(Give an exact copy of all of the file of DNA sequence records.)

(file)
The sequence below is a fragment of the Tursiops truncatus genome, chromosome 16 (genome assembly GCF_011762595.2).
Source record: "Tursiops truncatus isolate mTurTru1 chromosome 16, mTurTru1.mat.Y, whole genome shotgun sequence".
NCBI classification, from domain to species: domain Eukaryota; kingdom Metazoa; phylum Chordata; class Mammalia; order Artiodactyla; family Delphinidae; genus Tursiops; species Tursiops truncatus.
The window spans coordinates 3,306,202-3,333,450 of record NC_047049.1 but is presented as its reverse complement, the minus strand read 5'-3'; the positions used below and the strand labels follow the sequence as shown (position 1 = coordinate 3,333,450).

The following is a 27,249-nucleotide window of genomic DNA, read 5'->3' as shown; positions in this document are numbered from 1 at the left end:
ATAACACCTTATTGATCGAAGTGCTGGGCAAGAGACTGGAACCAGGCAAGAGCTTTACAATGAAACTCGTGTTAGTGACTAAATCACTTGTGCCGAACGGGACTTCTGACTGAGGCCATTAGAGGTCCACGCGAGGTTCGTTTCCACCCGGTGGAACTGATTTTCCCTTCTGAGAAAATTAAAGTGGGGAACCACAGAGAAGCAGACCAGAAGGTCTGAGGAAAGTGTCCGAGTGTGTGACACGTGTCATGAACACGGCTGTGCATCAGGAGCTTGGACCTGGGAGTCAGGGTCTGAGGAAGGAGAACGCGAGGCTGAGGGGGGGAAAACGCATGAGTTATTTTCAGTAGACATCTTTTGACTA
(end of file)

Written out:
The sequence below is a fragment of the Tursiops truncatus genome, chromosome 16 (genome assembly GCF_011762595.2).
Source record: "Tursiops truncatus isolate mTurTru1 chromosome 16, mTurTru1.mat.Y, whole genome shotgun sequence".
NCBI classification, from domain to species: domain Eukaryota; kingdom Metazoa; phylum Chordata; class Mammalia; order Artiodactyla; family Delphinidae; genus Tursiops; species Tursiops truncatus.
The window spans coordinates 3,306,202-3,333,450 of record NC_047049.1 but is presented as its reverse complement, the minus strand read 5'-3'; the positions used below and the strand labels follow the sequence as shown (position 1 = coordinate 3,333,450).

The following is a 27,249-nucleotide window of genomic DNA, read 5'->3' as shown; positions in this document are numbered from 1 at the left end:
ATAACACCTTATTGATCGAAGTGCTGGGCAAGAGACTGGAACCAGGCAAGAGCTTTACAATGAAACTCGTGTTAGTGACTAAATCACTTGTGCCGAACGGGACTTCTGACTGAGGCCATTAGAGGTCCACGCGAGGTTCGTTTCCACCCGGTGGAACTGATTTTCCCTTCTGAGAAAATTAAAGTGGGGAACCACAGAGAAGCAGACCAGAAGGTCTGAGGAAAGTGTCCGAGTGTGTGACACGTGTCATGAACACGGCTGTGCATCAGGAGCTTGGACCTGGGAGTCAGGGTCTGAGGAAGGAGAACGCGAGGCTGAGGGGGGGAAAACGCATGAGTTATTTTCAGTAGACATCTTTTGACTA